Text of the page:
China Audit Report: Local Debt Ratio Up to 189Pct in Some Cities06-28 12:37 Caijing
Key findings of the report:
1) Outstanding debts in 36 local governments were close to 3.85 trillion yuan at the end of 2012, up 12.94, or 441 billion from that in 2010. Bank loans accounted for 78.07 percent.
2) Four provinces and capital cities in eight provinces saw their debt growth rate at over 20 percent, with the highest at 65 percent, in 2012.
3) 55 percent of outstanding local debts in four provinces and 11 provincial capitals were pledged to be repaid with land revenue, although the latter was far from enough to cover the detbs.
4) Local authorities had illegally guaranteed 81.8 billion yuan in local government debts in 2011 and 2012.
5) Branch offices of 27 lenders provided 28.4 billion in loans to unqualified projects; As much as 18.4 billion yuan of loans were diverted for other uses, with 2.2 billion flowing to RMB financial market to be paid to private borrowing or repackaged as new loans.
Local governments are struggling to repay their debts with some overly independent on land revenue, according to findings in the latest auditing report.
The report, based on auditing results in 36 regions in 18 provinces, shows that local governments debts amounted to 3.85 trillion yuan in those areas at the end of 2012, up 12.94%, or 441 billion from that in 2010.
As a ratio to GDP, local governments in 7 provincial capitals saw their debts more than doubled in 2010, with the highest debt ratio at 189 percent, said the National Audit Office.
To make it worse, some of those governments were excessively reliant on land sales in repaying debt, the central audit office said. Governments in four provinces, and 17 provincial capitals pledged to use land sales, which had long served as a major local revenue source but staggered maid Beijing's attempts to cool the property, to pay over half of their debts.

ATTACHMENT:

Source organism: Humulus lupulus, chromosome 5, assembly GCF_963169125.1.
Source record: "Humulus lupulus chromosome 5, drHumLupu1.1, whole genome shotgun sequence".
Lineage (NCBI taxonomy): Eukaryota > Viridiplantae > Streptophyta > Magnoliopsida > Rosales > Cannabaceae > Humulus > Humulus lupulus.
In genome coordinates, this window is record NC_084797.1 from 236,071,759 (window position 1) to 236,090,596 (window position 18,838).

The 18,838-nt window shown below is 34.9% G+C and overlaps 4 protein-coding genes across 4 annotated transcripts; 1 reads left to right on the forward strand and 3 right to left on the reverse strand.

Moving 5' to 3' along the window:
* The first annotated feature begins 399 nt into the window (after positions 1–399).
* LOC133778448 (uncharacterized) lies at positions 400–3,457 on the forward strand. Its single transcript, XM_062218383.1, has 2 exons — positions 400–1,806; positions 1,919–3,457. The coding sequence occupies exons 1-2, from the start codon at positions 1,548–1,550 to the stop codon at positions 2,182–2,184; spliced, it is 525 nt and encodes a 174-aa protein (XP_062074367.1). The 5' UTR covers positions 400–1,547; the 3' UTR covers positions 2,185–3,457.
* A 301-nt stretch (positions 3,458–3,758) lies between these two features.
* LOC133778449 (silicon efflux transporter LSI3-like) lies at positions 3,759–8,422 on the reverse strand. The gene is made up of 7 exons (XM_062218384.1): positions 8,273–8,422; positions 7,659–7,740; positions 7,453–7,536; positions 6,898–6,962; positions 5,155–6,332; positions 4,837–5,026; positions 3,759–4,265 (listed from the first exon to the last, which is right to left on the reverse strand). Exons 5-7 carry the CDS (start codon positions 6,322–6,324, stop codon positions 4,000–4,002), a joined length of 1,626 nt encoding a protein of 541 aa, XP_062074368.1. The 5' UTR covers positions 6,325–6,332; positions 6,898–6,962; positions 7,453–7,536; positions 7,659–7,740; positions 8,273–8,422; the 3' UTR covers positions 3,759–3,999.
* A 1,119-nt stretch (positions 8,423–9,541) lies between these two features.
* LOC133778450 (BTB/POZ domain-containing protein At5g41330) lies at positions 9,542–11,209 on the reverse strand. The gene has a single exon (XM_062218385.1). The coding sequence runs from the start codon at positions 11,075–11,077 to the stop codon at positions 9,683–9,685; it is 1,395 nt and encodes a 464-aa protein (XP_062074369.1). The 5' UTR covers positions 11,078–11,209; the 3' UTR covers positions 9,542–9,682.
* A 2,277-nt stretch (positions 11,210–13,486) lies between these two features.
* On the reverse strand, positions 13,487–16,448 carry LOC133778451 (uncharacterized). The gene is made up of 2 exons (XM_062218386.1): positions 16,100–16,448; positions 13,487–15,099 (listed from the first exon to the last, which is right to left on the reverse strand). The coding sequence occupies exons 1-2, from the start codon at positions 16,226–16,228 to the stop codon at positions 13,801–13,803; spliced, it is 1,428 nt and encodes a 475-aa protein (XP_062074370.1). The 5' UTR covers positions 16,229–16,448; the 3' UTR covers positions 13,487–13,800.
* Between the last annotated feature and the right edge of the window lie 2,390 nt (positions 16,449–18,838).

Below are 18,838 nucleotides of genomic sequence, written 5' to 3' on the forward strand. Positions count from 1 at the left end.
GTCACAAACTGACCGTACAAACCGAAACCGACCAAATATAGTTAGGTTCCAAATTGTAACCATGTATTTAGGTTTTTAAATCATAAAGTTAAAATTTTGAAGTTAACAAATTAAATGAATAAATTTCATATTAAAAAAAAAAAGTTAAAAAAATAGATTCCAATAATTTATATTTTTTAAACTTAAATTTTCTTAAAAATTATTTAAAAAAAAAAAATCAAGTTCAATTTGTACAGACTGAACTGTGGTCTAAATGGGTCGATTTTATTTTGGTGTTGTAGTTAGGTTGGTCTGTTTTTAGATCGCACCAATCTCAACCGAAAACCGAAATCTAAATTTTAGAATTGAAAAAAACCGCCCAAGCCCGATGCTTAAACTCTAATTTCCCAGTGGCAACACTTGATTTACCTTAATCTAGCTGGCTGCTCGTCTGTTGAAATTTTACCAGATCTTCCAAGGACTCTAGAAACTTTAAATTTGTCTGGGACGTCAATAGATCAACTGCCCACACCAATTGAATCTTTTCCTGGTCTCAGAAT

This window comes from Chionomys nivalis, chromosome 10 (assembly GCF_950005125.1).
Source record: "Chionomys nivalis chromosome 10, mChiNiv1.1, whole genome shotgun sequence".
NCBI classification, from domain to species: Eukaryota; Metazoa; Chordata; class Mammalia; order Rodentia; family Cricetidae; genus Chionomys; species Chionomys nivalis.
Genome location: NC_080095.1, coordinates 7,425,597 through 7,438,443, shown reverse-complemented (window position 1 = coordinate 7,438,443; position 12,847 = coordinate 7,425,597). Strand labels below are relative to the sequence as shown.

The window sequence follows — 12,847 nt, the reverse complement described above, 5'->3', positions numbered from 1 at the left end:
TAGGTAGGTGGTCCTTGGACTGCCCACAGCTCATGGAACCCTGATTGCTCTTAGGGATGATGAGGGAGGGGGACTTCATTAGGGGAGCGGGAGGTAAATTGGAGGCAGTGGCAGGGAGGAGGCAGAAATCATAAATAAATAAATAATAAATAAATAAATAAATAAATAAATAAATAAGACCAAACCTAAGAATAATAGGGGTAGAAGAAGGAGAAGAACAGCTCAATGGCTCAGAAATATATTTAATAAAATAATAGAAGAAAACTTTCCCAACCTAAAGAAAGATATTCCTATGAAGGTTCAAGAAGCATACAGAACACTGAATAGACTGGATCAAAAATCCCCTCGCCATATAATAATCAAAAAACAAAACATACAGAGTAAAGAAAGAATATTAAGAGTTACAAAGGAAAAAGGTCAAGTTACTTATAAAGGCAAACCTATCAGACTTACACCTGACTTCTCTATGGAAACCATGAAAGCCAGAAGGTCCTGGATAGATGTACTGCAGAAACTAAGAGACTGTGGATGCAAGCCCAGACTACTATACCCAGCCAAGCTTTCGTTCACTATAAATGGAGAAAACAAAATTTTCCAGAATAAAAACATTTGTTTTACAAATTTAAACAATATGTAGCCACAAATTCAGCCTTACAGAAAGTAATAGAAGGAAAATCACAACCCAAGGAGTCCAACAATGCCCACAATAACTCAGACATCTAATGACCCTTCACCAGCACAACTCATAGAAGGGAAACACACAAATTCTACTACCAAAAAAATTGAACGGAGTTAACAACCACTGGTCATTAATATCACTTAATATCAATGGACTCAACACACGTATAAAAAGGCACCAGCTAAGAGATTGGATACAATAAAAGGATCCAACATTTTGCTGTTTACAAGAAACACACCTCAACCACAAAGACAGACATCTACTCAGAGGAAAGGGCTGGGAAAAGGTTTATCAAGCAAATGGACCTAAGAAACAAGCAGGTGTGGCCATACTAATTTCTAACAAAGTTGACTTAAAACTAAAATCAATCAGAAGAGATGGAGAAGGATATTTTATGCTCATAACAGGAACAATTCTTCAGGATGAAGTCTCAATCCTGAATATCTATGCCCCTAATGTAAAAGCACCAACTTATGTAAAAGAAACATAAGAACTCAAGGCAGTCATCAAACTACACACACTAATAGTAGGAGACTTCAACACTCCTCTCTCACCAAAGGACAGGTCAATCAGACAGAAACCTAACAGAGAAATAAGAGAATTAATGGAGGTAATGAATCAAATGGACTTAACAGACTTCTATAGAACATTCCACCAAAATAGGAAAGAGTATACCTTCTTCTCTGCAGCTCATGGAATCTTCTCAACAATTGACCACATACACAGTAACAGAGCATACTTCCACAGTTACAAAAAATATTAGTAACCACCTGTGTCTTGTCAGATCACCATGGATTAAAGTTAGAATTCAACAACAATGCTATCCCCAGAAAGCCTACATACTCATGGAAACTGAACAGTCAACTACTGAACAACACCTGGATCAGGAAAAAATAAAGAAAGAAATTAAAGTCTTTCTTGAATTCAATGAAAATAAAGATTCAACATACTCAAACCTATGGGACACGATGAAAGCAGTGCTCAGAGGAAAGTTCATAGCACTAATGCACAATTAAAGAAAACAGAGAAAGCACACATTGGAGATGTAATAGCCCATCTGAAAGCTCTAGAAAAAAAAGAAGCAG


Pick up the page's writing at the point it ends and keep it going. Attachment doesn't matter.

The principal and the payment of interests in 2012 for those debts, however, had already grown to 1.25 times of their disposable land revenues, it added.
The central audit report also warned of irregularities in local financing. "Disguised financing arrangements, via trusts, built-transfers, and illegal fund raising, are prominent in some regions," a National Audit Office official told media.
"It is hard to oversee those financing, whose costs are well above bank borrowing, posing new potential threats" to the country's financial system, he said.
Other irregularities include illegal guarantee by local governments to unqualified projects, and embezzlements, according to the report.
The financing chaos revealed by audit should "demand high attention," he added, "Beijing shall further clean up local financial vehicles."
Beijing published its first audit of regional finances in 2011, showing that Chinese local governments owed 10.7 trillion yuan in debts.
But according to the official with the National Audit Office, the new number of local debts could not be deduced from the audit, which covers only some of the debt-laden local governments.
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